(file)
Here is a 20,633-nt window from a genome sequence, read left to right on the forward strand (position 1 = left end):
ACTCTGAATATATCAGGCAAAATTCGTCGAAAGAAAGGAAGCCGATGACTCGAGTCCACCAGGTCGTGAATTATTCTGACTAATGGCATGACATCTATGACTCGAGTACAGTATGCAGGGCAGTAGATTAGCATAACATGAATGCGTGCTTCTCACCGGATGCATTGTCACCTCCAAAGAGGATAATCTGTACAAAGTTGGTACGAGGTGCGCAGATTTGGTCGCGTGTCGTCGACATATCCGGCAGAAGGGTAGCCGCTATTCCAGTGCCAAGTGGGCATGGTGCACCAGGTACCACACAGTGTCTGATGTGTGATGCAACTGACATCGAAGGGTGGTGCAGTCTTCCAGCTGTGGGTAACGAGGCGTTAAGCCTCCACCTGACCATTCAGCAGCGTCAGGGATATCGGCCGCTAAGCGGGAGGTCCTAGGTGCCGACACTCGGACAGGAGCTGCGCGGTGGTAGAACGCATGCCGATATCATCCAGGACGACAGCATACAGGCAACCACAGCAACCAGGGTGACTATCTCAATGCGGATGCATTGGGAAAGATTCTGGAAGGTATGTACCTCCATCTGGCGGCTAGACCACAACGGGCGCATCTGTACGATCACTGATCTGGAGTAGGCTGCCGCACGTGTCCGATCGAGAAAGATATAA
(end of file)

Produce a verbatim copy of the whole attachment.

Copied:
Here is a 20,633-nt window from a genome sequence, read left to right on the forward strand (position 1 = left end):
ACTCTGAATATATCAGGCAAAATTCGTCGAAAGAAAGGAAGCCGATGACTCGAGTCCACCAGGTCGTGAATTATTCTGACTAATGGCATGACATCTATGACTCGAGTACAGTATGCAGGGCAGTAGATTAGCATAACATGAATGCGTGCTTCTCACCGGATGCATTGTCACCTCCAAAGAGGATAATCTGTACAAAGTTGGTACGAGGTGCGCAGATTTGGTCGCGTGTCGTCGACATATCCGGCAGAAGGGTAGCCGCTATTCCAGTGCCAAGTGGGCATGGTGCACCAGGTACCACACAGTGTCTGATGTGTGATGCAACTGACATCGAAGGGTGGTGCAGTCTTCCAGCTGTGGGTAACGAGGCGTTAAGCCTCCACCTGACCATTCAGCAGCGTCAGGGATATCGGCCGCTAAGCGGGAGGTCCTAGGTGCCGACACTCGGACAGGAGCTGCGCGGTGGTAGAACGCATGCCGATATCATCCAGGACGACAGCATACAGGCAACCACAGCAACCAGGGTGACTATCTCAATGCGGATGCATTGGGAAAGATTCTGGAAGGTATGTACCTCCATCTGGCGGCTAGACCACAACGGGCGCATCTGTACGATCACTGATCTGGAGTAGGCTGCCGCACGTGTCCGATCGAGAAAGATATAA